Does Faster Internet Access Lure Piracy?

On May 4th, 2012, posted in: News & Events by Comments Off

PC World

Hollywood’s piracy schtick might be getting a little old. Not only does the movie industry continue to create less-than-impressive relationships with its audience by suing the pants off alleged file-sharers, now it’s worried that faster Internet download speeds will enable piracy.

The Motion Picture Association of America (MPAA)’s concern is Google Fiber, Google’s high-speed fiber-optic broadband that the company is currently deploying in Kansas City.

Google has already laid down more than 100 miles of Fiber in Kansas City, which was chosen last year as the first city to house Google’s experimental 1-gigabit-per-second network. Google plans to connect the first homes to its Fiber network in the next few months, Google Fiber spokesperson Jenna Wandres told Bloomberg Businessweek.

According to Google, its Fiber test network of approximately 850 homes in Palo Alto already offers download speeds of 922 megabits per second, so Kansas City residents should be really, really excited. The average Internet speed in the United States hovers around 5 mbps. Google plans to offer its Fiber network at competitive prices, as well.

So why is Hollywood concerned? Well, because faster download speeds can only mean one thing — pirates will be able to download content even faster. With Google Fiber’s purported download speeds, pirates will be able to download an entire DVD’s worth of content in less than one minute.

MPAA spokesperson Howard Gantman told Bloomberg that although Google Fiber “could be a great opportunity for consumers whose access to creative content is often hampered by slow speeds,” we should look to the example of South Korea, in which “the home entertainment marketplace was decimated by digital piracy,” which was enabled by speedy Internet.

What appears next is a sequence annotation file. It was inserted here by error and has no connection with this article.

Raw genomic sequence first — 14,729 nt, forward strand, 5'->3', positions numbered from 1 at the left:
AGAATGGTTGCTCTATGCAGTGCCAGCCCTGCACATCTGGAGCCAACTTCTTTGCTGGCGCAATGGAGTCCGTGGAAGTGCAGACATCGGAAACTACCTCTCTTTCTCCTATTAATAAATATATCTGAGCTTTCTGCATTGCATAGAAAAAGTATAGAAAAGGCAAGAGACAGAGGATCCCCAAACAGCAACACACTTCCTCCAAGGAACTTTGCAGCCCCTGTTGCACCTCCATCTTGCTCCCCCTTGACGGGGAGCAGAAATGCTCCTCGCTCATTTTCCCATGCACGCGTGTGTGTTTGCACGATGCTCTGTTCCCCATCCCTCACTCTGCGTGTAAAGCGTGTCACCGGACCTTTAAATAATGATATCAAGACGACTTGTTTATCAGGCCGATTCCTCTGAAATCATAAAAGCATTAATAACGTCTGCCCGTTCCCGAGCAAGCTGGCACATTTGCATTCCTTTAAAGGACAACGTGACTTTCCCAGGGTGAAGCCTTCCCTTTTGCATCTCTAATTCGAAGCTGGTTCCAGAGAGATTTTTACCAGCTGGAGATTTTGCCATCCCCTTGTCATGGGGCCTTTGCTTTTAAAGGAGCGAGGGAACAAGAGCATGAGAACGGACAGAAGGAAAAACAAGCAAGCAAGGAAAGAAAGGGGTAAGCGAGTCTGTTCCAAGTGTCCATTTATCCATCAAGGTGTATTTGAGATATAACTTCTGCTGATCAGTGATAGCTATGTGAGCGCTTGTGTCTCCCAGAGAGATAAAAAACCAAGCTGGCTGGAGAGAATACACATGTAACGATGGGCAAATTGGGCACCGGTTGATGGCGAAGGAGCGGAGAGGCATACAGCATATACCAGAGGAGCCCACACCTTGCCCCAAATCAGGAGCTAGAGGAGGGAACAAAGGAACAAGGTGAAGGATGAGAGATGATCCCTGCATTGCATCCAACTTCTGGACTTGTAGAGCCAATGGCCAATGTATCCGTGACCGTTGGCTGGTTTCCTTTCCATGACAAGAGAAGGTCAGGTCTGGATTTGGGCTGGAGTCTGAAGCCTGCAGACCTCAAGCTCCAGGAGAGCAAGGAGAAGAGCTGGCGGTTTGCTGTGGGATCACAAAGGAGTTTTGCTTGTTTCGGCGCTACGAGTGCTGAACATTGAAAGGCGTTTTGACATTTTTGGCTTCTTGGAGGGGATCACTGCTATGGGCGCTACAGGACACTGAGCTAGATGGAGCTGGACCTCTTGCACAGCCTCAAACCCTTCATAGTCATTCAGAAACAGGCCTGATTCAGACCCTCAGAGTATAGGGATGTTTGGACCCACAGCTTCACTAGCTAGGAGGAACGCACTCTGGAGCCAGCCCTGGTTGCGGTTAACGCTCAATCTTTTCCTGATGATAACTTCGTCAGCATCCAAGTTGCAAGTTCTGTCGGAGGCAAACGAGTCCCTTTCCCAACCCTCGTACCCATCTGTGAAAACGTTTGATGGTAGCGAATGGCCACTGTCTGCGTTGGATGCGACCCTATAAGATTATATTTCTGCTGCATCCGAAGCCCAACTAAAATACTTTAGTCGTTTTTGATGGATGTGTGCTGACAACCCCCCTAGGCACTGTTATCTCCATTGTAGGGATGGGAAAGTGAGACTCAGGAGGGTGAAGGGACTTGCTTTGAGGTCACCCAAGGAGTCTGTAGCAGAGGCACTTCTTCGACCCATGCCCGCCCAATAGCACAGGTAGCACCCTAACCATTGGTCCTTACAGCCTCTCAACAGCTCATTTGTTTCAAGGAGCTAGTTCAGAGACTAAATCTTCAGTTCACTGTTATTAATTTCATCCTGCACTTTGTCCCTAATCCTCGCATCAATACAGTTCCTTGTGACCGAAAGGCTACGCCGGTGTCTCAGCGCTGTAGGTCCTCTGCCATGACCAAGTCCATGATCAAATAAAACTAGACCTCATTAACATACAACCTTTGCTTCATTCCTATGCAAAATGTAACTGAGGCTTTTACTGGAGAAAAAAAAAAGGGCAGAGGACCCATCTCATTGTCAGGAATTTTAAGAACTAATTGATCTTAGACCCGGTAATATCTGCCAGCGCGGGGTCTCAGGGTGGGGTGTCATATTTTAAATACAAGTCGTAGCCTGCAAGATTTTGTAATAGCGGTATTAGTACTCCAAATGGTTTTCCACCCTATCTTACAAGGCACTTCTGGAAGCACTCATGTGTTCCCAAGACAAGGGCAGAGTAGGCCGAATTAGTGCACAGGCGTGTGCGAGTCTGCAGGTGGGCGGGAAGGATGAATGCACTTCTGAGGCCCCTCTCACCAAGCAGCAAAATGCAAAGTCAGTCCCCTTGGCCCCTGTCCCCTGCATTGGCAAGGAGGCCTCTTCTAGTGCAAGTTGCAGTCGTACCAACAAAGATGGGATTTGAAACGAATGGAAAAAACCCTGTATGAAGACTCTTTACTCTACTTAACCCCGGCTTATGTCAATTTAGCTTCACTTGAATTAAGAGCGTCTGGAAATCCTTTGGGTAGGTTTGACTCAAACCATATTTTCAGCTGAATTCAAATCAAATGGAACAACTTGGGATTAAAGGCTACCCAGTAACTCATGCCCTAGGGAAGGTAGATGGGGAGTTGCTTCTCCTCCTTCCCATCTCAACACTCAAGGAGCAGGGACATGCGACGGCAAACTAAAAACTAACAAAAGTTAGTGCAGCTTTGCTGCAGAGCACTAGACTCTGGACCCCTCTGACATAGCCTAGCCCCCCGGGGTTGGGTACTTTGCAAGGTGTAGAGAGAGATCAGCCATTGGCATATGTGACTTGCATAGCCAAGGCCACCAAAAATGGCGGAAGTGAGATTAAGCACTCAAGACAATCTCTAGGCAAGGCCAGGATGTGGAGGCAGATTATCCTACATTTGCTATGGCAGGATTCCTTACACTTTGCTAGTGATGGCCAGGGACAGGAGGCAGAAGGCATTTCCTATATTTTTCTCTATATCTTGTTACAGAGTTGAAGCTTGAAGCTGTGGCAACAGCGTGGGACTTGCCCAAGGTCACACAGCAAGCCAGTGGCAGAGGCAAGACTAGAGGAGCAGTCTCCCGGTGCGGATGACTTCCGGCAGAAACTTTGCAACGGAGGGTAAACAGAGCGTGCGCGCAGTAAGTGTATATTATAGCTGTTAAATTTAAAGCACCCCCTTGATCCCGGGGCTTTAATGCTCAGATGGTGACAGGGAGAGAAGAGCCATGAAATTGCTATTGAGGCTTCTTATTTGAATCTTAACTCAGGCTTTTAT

Of course, TechDirt points out that South Korea is a bad example — because the Korean music industry “thrives on high-speed Internet,” and it “grew into an economic powerhouse while the country had some of the highest and earliest broadband penetration rates (and digital piracy rates) in the world.”

Gantman also spoke to Ars Technica, saying, “We want to reinforce that higher speeds could be a great opportunity for consumers, and that’s the bottom line.” But it’s not really the bottom line, because Gantman went on to say that “There are problems that can, in terms of [an] increase of digital piracy, come with that, but we are hopeful that efforts can be madea|to address digital piracy.”

Don’t get me wrong — faster Internet download speeds could enable piracy. But with that logic we may as well just shut down the Internet — because, hey, no Internet, no online piracy! Era|yeah.

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